Sunday, July 10, 2011

Watch Your Language

In the late 1960s and early 1970s, Christian worship in this country generally went through what would be modestly called an upheaval.

It was all the fault of the Second Vatican Council of the Roman Church. Protestants as well as Catholics started scrutinizing their worship practices more closely, and just about everything was up for review and renewal.

It was an exciting time when what was said and what was sung was up for grabs. Many congregations shelved much of the traditional language and music, offering instead more “contemporary” worship.

Many changes went forth into the churches, but the most significant was how we wrote and spoke our public prayers. The King James English just didn’t cut it any more. We heard those rhythms and sounds as poetic, but considered them too stilted to be authentic prayer in the mouths of twentieth-century people.

Around the same time, Presbyterians came out with the “Worshipbook” using no lofty elegant language generously seasoned with “thees and thous”, but more straightforward common English. Many old prayers were updated, and recast so the same thought was expressed in terms familiar to people in the pews. When it was published, the Worshipbook was one of the first major liturgical resources to break the log jam to let the river of contemporary English flow free in many other church publications.

One of the premises of a worship book is, of course, to provide model prayers for the people. Too often such books have been taken hostage by the clergy and other leaders, but they really are supposed to be useful for congregations.

For one thing, worship book prayers model content. From table prayers and night-time prayers to full Eucharistic prayers, examples are offered for the immense variety of circumstances and situations that call us to approach God in prayer.

Furthermore, worship book prayers display structure. The pattern of the venerable “collect”, for example, is useful in many different prayers.* Also, the Eucharistic prayer is more readily comprehended if the Trinitarian shape is evident.

By using these prayers, people and leaders alike learn what content fits into which prayers and how they can be structured. The prayer book is the constant teacher of prayer to the people of God.

Prayer books also try to find the language that fits into the minds and mouths of the people. Since English is a living language and constantly changing and growing, and those who use it are a widely diverse population, the language of prayer must be flexible.

The trick in composing prayers is to find words that convey meaning clearly. Jargon or slang usually distract. Plain English works best. But we don’t want it to be flat and pedestrian. The language of prayer needs to be up-lifting. At the same time, forced elegance does not make a prayer eloquent. There’s a fine line between flat and flashy where we find prayers that have a genuine ring to them.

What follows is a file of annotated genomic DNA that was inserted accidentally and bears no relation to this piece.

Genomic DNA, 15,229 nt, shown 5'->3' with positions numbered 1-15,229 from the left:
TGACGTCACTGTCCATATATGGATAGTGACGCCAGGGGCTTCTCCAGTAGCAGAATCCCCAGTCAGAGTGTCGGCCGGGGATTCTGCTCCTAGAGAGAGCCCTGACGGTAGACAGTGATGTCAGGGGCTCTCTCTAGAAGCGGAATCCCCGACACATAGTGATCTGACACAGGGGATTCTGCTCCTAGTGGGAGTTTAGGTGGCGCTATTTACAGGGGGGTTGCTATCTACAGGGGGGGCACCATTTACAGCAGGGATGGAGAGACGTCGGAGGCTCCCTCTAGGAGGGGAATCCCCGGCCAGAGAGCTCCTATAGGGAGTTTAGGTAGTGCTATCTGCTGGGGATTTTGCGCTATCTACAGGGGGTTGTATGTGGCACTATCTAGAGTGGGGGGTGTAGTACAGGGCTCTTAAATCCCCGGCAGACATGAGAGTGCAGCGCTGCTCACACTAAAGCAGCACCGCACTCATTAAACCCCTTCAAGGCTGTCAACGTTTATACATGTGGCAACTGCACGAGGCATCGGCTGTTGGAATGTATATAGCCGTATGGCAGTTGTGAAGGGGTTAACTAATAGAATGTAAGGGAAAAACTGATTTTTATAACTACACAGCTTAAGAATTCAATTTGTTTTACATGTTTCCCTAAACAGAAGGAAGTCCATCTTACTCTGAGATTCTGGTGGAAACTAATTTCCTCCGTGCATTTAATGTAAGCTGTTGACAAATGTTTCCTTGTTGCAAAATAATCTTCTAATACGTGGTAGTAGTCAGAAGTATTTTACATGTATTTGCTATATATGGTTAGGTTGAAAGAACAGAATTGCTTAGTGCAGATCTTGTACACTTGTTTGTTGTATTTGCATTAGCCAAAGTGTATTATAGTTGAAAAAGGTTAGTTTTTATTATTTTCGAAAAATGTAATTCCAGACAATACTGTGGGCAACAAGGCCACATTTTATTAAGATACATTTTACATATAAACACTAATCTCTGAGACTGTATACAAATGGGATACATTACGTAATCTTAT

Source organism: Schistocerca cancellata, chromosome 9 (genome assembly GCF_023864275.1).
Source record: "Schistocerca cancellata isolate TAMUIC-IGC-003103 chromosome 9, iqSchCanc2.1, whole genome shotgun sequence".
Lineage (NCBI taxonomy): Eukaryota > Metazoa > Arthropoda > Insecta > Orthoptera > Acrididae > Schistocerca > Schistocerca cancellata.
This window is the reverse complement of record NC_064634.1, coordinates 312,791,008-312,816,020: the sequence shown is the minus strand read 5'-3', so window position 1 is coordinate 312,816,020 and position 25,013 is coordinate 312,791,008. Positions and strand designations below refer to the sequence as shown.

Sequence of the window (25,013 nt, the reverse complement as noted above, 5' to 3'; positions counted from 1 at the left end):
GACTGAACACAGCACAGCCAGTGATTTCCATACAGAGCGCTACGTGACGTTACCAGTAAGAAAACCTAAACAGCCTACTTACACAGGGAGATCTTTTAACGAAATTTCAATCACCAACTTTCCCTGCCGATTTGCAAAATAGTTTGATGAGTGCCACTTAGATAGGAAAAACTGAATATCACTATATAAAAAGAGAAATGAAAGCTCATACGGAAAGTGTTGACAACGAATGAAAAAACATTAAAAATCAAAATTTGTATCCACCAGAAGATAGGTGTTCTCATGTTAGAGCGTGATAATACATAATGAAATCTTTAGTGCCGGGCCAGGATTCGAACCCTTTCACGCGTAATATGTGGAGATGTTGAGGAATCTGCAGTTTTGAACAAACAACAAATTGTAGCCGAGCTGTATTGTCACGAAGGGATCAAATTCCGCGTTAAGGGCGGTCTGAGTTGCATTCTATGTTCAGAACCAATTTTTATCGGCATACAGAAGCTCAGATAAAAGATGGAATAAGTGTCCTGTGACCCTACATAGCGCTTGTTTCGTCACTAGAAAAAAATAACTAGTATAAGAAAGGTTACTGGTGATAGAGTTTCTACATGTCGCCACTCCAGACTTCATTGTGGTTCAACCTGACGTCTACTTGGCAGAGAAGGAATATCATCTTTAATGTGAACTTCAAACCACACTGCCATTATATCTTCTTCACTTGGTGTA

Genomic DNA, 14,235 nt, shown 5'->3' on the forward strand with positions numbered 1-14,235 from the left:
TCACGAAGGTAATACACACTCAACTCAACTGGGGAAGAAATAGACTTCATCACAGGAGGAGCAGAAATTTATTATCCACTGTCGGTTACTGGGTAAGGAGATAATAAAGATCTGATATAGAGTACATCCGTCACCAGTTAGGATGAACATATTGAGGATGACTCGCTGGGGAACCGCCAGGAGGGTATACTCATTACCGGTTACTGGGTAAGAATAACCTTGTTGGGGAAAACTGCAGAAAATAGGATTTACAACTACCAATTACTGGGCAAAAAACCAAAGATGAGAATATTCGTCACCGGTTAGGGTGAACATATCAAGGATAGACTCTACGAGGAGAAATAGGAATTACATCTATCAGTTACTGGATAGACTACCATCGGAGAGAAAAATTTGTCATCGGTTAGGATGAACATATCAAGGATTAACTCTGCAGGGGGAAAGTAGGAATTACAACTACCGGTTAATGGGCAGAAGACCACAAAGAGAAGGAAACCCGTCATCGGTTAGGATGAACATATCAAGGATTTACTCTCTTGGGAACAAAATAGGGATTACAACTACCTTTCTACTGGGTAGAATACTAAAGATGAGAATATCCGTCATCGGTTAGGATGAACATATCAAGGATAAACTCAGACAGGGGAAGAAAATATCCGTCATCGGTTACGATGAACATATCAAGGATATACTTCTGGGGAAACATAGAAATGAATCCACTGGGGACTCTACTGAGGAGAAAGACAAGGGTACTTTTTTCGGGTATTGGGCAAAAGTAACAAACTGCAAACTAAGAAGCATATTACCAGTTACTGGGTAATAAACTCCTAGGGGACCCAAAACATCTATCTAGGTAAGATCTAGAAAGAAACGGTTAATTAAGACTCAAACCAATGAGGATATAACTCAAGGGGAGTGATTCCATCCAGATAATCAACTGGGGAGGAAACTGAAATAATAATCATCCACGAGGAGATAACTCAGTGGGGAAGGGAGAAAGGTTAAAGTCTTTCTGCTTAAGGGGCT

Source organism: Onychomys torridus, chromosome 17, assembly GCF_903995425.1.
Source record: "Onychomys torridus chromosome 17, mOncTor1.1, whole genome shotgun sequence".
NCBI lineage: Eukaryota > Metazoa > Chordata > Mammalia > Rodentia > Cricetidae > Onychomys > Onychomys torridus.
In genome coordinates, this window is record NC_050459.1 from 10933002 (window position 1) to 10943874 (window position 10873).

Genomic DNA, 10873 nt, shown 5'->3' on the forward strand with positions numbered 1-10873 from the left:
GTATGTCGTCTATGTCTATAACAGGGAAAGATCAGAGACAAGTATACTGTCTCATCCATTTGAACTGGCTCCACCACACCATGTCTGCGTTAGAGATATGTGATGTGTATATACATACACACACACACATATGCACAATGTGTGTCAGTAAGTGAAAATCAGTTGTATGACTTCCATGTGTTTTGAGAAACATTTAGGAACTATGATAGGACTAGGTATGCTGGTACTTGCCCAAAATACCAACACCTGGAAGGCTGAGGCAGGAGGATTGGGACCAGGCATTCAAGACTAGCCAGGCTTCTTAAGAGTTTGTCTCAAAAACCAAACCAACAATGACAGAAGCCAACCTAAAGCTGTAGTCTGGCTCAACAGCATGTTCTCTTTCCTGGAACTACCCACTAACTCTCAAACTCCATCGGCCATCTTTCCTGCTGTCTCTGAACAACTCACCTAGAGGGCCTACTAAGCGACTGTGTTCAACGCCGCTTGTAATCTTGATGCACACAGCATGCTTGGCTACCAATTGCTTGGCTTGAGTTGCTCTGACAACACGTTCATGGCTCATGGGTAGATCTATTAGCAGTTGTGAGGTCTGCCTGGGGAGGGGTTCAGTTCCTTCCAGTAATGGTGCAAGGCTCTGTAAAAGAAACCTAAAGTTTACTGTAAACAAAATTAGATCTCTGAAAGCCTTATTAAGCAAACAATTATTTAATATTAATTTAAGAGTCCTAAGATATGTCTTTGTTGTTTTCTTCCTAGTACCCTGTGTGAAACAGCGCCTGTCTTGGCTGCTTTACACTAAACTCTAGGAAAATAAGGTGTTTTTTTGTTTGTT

Prayer books have their limits, of course. The Book of Common Worship (1993), wonderful as it is, has a shelf life, as did all its predecessors. That’s why we need to learn from the prayer book how to write and compose prayers for every “now” of worship, how to write “better” prayers in words that fit the people in the pews and set free the yearnings of their hearts for God’s grace.

Do you write new prayers for each week’s service? Or rely on a printed resource entirely? Or a combination of both? Or do you perhaps shun prayer books altogether in favor of improvised prayers? And for each of the above, why?


* The pattern followed by collects is simple and straightforward:
1) Address to God—naming the One to whom we pray;
2) divine attributes—what we know about God pertinent to our request;
3) the petition—the heart of the prayer claiming the promises of God;
4) the result desired—how God’s granting the petition will translate into the lives of the people; and
5) a doxology—praise for Christ as the mediator of prayers to God.

1 comment:

  1. Don, I think your questions about the language of prayer are thought-provoking. I'm not sure I understand how you recommend the resource materials be made accessible to lay people. A Daily Prayer book in each pew or each home? Or should the newest incarnation of the Hymnal be more like the Worship Book- a combination of both? That could be cumbersome, though, as the process hymns already means the inclusion of some and the exclusion of others.

    I use printed resources, esp. the Book of Common Worship; I write prayers, and I improvise- a combination of all three. Yes, we need continued updating.


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